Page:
Scottish geologists help solve mystery of lost civilisation

A TEAM of international researchers, led by Scottish geologists, claim to have finally solved the reason behind the mysterious decline and fall of one of the world’s greatest, but least known ancient civilisations. The culprit, they say, was climate change.

The Harappan Civilisation, which flourished 4,000 years ago, stretched over almost over 380,000 square miles on the plains of the Indus River – from the Arabian Sea to the Ganges.

Theories advanced for its dramatic collapse in the past have ranged from an invasion by rampaging Aryan hordes, to a change in the course of the Indus.

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But a new study, led by researchers at Aberdeen University, has found climate change was the key factor in the collapse of the mighty Harappan empire around 2000 BC.

The Harappan people were forced to flee their cities on the once fertile plains and head east in the face of declining monsoon rains that stopped feeding the river systems on which their crops depended.

The international team of scientists was led by Peter Clift when he was a professor in the Department of Geology and Petroleum Geology at Aberdeen University. He is now based at Louisiana State University.

Prof Clift and his team conducted research on the ground in Pakistan, between 2003 and 2008, and also combined satellite photos and topographic data to produce a compelling picture of 10,000 years of dramatic changes in the landscape.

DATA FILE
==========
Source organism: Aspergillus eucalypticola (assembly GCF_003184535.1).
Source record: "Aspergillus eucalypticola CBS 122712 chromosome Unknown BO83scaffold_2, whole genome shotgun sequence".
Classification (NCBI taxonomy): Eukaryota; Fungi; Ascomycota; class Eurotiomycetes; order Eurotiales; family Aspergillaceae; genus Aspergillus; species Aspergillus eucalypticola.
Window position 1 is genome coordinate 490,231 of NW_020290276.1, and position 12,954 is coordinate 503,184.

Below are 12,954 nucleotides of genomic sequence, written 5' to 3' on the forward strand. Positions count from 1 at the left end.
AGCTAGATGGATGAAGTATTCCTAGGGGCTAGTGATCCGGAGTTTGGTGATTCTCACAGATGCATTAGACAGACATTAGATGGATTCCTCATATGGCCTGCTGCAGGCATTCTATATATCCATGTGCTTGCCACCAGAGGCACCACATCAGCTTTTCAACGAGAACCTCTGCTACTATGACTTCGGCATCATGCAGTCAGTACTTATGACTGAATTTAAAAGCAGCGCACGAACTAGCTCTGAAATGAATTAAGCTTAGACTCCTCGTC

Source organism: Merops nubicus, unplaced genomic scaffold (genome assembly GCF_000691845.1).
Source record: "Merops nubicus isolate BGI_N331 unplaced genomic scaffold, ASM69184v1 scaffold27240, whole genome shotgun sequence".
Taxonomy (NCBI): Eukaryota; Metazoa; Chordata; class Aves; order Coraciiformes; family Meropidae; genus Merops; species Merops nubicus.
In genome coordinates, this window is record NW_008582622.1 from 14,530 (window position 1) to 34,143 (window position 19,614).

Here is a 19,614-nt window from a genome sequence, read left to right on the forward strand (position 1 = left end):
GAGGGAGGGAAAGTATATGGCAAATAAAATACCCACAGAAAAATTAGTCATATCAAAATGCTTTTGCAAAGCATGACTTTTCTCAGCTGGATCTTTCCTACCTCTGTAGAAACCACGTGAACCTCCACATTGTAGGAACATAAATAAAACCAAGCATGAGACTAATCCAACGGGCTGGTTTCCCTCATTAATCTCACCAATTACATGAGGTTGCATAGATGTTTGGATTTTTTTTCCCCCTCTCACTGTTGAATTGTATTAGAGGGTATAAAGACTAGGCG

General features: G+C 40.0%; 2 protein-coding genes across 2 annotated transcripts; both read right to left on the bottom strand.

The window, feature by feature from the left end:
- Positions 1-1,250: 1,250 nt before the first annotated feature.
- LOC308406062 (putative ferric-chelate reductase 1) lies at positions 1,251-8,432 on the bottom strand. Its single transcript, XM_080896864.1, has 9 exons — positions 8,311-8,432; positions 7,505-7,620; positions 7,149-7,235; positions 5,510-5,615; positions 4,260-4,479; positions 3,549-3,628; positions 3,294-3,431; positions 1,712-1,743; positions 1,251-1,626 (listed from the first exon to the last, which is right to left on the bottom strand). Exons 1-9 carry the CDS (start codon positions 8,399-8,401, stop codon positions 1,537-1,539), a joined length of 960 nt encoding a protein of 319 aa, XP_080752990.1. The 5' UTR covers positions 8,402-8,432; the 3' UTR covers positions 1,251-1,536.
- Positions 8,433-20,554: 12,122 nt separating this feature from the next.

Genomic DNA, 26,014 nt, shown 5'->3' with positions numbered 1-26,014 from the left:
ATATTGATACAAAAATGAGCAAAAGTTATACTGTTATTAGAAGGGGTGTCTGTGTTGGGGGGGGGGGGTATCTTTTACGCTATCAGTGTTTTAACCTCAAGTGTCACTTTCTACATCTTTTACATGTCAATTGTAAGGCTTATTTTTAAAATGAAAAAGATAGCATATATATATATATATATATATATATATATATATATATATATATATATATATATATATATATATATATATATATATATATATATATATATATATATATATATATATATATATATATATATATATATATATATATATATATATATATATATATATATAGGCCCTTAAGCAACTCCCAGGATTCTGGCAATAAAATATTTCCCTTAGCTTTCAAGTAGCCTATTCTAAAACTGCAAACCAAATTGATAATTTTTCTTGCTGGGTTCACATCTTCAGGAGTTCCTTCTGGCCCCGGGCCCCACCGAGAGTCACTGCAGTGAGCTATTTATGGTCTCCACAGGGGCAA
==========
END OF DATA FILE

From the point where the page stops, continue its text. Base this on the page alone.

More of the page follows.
The new study suggests that a decline in monsoon rains led to weakened river dynamics, and played a critical role in the collapse of the Harappan culture, which relied on river floods to fuel their agricultural system.

Prof Clift explained: “The Harappa were able to thrive because they exploited an ecological niche that disappeared as the climate dried about 4,000 years ago. The story of the Harappan gives us pause for thought concerning the effects of future climate change in this heavily populated region.”

Liviu Giosan, lead author of the study, added: “The Harappans were an enterprising people taking advantage of a window of opportunity – a kind of ‘Goldilocks civilisation.’ ”

“As monsoon drying subdued devastating floods, the land nearby the rivers – still fed with water and rich silt – was just right for agriculture.

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“But continued aridification closed this favourable window.”